How to Talk to Your Estate Planning Attorney
Whenever a new client schedules their first consultation with us, they ask if there is are any documents, financial statements, or other materials they need to bring, or if we require potential clients to first fill out a complicated intake form. This is a reasonable question. We try our best to make our initial estate planning consultation as simple as possible, but we understand it can still seem daunting, especially if you are starting from scratch.
This post is intended to help you understand how estate planning consultations work at Tallgrass and how you can be best prepared for the conversation.
What are we going to talk about?
During our first meeting, we will discuss three big picture topics:
When we ask about "your people," we are wanting to learn about you, your spouse, and your children, for sure. But we also want to know if there are others who depend on you financially now or in the future. This could include aging parents, relatives with special needs, or dear friends. This could also include organizations, such as churches or charities, you wish to benefit from your assets. In order to get the most out of this part of the conversation, it is important to be open and honest. We need to know if there are any ongoing financial obligations to ex-spouses or business partners. We need to know if there are children or other family members you wish to disinherit. And we need to know about potentially difficult topics in the lives of your loved ones, such as substance dependence, behavioral problems, mental or emotional instability, difficult marriages, and financial liabilities. The purpose of this conversation is not to gossip about anyone, but to identify ways in which your people - and eventually your assets - may be vulnerable so that we can protect your resources for the benefit of your loved ones rather than their creditors, predators, or financial problems.
When we talk about "your assets," at least initially, we are not needing to review financial statements, appraisals, business agreements, or anything quite so specific. Instead, we need to get a general sense of the nature and extent of your stuff. Approximately how much cash do you have? Do you have tax-deferred assets, like Traditional IRAs and 401ks? How much life insurance do you have? Is it term or whole? What about the value of your house or other real estate? Any unusual assets, like cryptocurrency? The point of this conversation is to identify potential tax and liability issues. The types of assets you have, along with their approximate values, goes a long way in helping us identify the estate planning tools that will best address your needs.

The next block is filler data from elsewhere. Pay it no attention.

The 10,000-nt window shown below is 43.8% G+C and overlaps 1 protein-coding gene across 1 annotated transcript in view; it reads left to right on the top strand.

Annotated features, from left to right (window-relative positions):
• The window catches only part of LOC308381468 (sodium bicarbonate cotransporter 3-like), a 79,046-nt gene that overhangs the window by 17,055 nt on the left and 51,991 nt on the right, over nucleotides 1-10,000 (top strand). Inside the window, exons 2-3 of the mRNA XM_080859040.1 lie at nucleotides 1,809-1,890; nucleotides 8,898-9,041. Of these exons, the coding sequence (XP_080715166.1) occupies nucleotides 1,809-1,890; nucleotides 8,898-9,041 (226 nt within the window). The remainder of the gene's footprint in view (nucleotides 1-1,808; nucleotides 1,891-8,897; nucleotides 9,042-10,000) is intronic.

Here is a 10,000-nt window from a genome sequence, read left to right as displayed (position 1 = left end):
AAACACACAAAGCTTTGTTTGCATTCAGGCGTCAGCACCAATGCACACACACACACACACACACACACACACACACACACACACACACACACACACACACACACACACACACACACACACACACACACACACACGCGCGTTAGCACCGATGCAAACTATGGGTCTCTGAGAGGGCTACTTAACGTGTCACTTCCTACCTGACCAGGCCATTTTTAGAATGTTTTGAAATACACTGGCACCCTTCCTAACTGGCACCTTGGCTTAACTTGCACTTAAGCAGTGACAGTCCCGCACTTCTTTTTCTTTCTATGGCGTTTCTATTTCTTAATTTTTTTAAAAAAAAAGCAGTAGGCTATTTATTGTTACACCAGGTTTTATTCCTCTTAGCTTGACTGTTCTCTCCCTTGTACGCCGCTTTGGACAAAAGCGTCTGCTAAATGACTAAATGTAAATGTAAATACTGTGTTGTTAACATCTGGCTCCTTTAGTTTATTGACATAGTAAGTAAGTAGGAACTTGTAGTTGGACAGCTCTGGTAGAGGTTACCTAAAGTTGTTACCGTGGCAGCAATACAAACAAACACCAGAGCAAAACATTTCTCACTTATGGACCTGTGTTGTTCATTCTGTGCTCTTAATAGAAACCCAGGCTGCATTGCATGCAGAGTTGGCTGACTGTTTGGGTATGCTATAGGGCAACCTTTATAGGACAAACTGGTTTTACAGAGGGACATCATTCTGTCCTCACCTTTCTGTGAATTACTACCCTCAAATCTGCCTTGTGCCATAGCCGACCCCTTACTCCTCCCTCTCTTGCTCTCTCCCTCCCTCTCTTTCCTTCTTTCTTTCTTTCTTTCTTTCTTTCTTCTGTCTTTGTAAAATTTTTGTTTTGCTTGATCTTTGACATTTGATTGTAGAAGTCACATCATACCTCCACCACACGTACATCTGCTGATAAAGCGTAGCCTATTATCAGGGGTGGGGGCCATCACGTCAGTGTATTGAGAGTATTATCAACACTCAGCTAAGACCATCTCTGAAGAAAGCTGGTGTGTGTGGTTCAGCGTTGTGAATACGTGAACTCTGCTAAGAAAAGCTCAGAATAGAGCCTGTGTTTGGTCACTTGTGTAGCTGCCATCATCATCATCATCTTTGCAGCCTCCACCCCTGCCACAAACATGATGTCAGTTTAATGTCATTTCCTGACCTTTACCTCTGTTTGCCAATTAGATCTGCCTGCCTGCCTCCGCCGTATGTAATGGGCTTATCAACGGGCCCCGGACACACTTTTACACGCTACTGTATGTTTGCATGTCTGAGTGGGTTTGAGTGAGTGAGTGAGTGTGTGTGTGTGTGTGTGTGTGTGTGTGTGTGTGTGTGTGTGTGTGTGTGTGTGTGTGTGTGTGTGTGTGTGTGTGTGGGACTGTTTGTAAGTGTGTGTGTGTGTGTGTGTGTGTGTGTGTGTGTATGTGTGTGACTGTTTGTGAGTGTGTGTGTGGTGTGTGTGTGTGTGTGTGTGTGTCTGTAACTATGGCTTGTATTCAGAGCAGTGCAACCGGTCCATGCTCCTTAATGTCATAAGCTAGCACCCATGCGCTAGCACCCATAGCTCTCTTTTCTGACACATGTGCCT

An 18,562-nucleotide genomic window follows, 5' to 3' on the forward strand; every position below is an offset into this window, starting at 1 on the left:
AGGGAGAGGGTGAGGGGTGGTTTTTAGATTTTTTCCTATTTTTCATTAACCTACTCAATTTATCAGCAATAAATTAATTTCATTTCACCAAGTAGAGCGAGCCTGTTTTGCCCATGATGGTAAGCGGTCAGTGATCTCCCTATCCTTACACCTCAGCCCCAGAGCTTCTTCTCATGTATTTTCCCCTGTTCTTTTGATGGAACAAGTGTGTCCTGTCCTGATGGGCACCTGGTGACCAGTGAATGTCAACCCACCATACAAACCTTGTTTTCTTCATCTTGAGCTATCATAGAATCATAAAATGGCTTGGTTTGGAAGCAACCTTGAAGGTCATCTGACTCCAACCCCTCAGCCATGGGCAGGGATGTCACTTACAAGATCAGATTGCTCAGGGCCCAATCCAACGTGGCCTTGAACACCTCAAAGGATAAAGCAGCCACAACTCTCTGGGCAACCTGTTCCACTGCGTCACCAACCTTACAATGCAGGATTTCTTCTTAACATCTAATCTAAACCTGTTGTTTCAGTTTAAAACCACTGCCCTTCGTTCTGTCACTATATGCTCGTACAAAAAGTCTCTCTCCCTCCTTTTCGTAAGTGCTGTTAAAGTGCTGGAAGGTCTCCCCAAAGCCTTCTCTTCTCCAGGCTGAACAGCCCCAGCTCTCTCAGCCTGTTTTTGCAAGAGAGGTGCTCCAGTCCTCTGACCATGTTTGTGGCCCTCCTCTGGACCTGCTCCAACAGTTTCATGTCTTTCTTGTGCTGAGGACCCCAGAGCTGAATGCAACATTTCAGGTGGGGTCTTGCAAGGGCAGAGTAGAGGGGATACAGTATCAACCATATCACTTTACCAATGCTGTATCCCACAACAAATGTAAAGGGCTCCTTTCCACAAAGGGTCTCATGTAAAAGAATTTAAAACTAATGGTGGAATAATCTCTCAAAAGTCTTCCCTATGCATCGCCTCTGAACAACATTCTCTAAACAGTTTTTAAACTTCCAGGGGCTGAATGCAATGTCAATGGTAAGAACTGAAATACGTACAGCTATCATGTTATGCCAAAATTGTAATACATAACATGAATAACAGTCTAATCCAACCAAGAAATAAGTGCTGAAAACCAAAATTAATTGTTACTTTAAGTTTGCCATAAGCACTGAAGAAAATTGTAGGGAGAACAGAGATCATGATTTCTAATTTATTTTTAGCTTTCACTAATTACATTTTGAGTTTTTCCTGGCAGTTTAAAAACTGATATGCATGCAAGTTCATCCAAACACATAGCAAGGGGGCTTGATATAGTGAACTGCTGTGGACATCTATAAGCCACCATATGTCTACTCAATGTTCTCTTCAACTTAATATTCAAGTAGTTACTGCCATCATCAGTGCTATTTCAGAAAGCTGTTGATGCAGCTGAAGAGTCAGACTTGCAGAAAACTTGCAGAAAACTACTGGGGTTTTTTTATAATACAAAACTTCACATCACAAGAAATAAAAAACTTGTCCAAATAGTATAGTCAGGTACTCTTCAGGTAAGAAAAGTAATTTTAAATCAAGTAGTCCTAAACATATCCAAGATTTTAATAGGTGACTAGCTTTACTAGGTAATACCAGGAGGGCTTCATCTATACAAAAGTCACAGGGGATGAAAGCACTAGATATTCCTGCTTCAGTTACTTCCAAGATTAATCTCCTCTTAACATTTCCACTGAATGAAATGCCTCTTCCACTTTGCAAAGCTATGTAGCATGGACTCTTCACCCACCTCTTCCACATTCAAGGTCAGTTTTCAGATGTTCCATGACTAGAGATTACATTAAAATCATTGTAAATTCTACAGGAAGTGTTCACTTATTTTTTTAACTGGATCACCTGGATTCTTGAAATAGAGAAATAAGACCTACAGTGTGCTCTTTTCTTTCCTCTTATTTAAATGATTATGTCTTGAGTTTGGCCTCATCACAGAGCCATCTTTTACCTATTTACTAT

And finally, when we talk about "your priorities," we are focusing on what you most want to accomplish in your planning. Do you simply wish to avoid guardianship and probate courts? Do you want to ensure only certain members of your family, or no members of your family, are able to make financial or medical decisions on your behalf? Do you want to provide asset protection for your spouse and children? Do you want to protect assets in the event of a long-term care need? Do you want to qualify for other benefits, such as SSI or Veteran Aid & Attendance? This is where we talk about your values and beliefs, hopes and fears.
And this is where we take a deep look at how your people, assets, and priorities come together to create a picture unique to you, so that we, your attorneys, can suggest the legal strategy that will most effectively meet your needs.
What do you need to bring?
If you have done no previous planning - no will, no trust, no powers of attorney - then you don't need to bring anything to our first meeting. Just yourself and your readiness to talk.
If you are updating your plan, or asking about ways to assist someone else in updating their plan, bring - or send ahead of time - any existing documents you may have.
What happens next?
By the end of this conversation, we will discuss several estate planning strategies that could meet your needs along with a proposed flat fee for each. We will also provide a "road map" for our way forward, so that you'll know what you need to be thinking about and doing along the way, as well as what we will be doing for you.
Our goal, after this first meeting, is to help you feel educated and informed about your options. We don't want you to feel as if your estate planning is just something that has "happened to you" without much understanding and input from you.
Here's the stuff we always put at the end:
If you want to know more, we would love to talk with you about it. Best part, the conversation about how it could benefit you doesn't cost anything. Call us at (918) 770-8940 or send an email to firstname.lastname@example.org to set up a free consultation.
Disclaimer: Reading this blog post does not create an attorney-client relationship, and it is not formal legal advice. This is for information purposes only. It is always best to speak with an attorney about your questions, assets, concerns, and needs.